Creating Biomedical Technologies to Improve Health


Division of Health Informatics Technologies (Informatics)

The focus of the division is to support development of science and technology for processing and evaluating complex biomedical information in order to develop solutions to real-world healthcare problems. This research builds toward practical, patient-centered applications such as:

  • clinical decision-making support systems 
  • in-home treatment monitoring
  • medical image improvement through advanced methodologies
  • next-generation intelligent image and data analysis tools
  • mobile health.
  • Neuroimaging Informatics Tools and Resource Clearinghouse (NITRC) – NIBIB staff lead a trans-NIH team that manages a clearinghouse for tools and resources used by neuroimaging informatics researchers and tool developers. In addition, NITRC helps create and support a community of neuroimaging informatics researchers. For more information, contact Vinay Pai (
  • Neuroscience Information Framework (NIF) – An initiative of the NIH Blueprint for Neuroscience Research, NIF is a dynamic inventory of web-based neuroscience resource. NIF advances neuroscience research by enabling discovery and access to public research data and tools worldwide through an open source, networked environment. For more information, contact James Luo (
  • Osteoarthritis Initiative (OAI) – OAI is a public-private partnership between the National Institutes of Health (NIH) and private industry that seeks to improve diagnosis and monitoring of osteoarthritis (OA) and foster development of new treatments. For more information, contact James Luo (
  • Nanomaterials Registry – The Nanomaterial Registry is a publicly available resource for nanomaterials community, and is part of a newly announced signature initiative from the National Nanotechnology Initiative (NNI): Nanotechnology Knowledge Infrastructure - Enabling National Leadership in Sustainable Design The goal of this curated nanomaterial registry is to provide consistent information on the biological and environmental interactions of well-characterized nanomaterials, as well as links to associated publications, modeling tools, computational results and manufacturing guidelines. ( For more information, contact James Luo (
  • NIBIB Point-of-Care Technologies Research Network (POCTRN) – This network of centers was created to drive the development of appropriate point-of-care diagnostic technologies through collaborative efforts that simultaneously merge scientific and technological capabilities with clinical need. For more information, contact Tiffani Lash (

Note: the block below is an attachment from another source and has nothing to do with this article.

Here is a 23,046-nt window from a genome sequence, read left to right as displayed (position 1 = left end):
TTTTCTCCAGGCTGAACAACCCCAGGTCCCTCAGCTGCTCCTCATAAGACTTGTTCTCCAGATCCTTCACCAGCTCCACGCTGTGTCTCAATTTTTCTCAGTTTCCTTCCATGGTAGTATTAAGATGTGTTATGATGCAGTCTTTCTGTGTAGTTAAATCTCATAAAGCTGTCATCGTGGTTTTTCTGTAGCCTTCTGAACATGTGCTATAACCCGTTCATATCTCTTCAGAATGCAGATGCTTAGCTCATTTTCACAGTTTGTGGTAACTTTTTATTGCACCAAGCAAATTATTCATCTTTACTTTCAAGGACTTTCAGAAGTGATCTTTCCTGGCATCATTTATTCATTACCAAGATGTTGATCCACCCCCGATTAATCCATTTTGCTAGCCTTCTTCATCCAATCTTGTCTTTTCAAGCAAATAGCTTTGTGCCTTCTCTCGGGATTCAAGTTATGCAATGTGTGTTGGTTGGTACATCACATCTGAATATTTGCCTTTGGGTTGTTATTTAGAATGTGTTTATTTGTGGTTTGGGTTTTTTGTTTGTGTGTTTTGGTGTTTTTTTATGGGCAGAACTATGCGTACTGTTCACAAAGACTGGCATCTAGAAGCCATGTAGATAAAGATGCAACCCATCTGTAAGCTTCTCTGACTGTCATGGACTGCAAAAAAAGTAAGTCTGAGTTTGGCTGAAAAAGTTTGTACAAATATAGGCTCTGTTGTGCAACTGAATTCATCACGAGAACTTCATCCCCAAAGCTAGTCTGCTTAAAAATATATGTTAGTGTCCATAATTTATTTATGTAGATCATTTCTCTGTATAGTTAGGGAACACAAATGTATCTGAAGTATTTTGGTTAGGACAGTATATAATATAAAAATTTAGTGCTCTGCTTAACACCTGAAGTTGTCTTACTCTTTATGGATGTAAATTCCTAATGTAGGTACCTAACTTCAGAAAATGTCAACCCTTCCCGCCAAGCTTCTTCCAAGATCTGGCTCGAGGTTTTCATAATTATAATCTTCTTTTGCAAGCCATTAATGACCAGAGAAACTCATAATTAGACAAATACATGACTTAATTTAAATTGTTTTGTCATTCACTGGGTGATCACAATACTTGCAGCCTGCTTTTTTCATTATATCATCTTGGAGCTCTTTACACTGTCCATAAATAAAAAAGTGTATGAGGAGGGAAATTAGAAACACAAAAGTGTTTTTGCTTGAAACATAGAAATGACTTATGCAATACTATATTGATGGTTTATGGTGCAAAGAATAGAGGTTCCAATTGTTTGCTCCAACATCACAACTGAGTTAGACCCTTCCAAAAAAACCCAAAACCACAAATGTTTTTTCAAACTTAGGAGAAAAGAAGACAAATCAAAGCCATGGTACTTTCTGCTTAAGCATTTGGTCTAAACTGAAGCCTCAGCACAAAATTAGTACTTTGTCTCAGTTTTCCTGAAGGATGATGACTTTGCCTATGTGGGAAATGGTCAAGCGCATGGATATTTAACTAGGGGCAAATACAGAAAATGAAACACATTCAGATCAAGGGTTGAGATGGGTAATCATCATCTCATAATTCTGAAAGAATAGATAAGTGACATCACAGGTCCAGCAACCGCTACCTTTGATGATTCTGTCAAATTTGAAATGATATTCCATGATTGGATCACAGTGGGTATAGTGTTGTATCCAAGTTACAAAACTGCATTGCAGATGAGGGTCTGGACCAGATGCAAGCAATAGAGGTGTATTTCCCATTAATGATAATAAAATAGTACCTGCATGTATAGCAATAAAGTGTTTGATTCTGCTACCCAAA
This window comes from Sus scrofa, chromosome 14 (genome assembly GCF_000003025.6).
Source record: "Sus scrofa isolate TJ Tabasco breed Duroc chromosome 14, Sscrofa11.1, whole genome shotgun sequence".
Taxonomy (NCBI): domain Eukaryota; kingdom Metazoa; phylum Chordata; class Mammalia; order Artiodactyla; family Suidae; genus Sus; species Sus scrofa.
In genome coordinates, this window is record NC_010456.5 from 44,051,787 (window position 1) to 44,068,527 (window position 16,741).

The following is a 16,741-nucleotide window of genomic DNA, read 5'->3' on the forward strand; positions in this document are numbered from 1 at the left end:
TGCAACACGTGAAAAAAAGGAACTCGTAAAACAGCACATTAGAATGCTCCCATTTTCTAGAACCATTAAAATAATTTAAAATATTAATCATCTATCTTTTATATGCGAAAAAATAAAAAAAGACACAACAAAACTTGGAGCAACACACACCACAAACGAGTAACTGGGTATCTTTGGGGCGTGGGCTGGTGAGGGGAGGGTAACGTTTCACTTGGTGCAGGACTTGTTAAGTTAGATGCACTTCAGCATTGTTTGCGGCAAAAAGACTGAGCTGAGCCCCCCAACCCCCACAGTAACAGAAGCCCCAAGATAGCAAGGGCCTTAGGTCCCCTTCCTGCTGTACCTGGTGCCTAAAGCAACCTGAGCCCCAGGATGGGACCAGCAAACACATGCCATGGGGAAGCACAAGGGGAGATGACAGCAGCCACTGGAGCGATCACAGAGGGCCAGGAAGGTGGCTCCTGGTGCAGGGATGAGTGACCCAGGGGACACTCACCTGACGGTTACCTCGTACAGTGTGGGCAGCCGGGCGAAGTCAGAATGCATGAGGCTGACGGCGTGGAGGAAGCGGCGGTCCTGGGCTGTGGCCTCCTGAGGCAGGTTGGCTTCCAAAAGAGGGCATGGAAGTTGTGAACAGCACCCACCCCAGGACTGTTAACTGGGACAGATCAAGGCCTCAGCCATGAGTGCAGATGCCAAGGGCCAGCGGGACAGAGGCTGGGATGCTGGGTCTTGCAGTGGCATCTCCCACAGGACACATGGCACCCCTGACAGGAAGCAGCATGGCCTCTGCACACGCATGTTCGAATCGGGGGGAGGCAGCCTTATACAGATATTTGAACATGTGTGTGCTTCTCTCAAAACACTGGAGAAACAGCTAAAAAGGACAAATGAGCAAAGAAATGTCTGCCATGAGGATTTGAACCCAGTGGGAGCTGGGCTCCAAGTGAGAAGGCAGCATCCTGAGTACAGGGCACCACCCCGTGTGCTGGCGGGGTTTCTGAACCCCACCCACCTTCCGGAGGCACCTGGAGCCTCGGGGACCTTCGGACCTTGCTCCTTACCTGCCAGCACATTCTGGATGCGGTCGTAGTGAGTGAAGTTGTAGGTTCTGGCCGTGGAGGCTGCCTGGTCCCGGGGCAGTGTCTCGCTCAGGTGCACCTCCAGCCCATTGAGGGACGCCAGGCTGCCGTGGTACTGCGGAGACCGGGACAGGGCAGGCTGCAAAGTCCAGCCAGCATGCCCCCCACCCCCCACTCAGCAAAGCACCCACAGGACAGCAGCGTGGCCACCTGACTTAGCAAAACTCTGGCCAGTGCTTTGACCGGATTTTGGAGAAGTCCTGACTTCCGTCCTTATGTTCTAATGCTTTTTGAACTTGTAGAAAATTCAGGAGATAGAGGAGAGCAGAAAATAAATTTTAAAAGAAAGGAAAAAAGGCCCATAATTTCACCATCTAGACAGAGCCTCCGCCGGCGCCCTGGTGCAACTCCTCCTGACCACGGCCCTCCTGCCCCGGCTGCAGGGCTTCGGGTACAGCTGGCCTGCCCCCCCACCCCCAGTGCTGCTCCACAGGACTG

• Alzheimer’s Disease Neuroimaging Initiative (ADNI) – This is a public-private partnership to develop biomarkers of Alzheimer’s disease. A major goal of the study is to establish and validate MRI and PET images, cerebral spinal fluid, and blood biomarkers as predictors of the disease. For more information, contact Vinay Pai (
  • Smart and Connected Health Program – This is an interagency collaboration which supports the development and use of innovative approaches for transforming healthcare from reactive and hospital-centric to preventive, proactive and person-centered and focused on well-being rather than disease. For more information, contact Tiffani Lash (
  • RadLex Ontology – This is a project developed by the Radiological Society of North America (RSNA) through NIBIB funding for establishing a controlled terminology for radiology and serves as a single unified source of radiology terms for radiology practice, education, and research. When complete, the RadLex Ontology will be capable of describing all the salient aspects of an imaging examination, including modality, technique, visual features, anatomy, findings, and pathology. For more information, contact James Luo (
  • NIBIB-RSNA Image Sharing Project – This is a pilot project funded by NIBIB and administered by the Radiological Society of North America (RSNA). The objective of this project is to create a network to enable radiologists to share medical images with patients using their personal health record (PHR) accounts, and to give the patients control over their medical images and radiology reports. For more information, contact James Luo (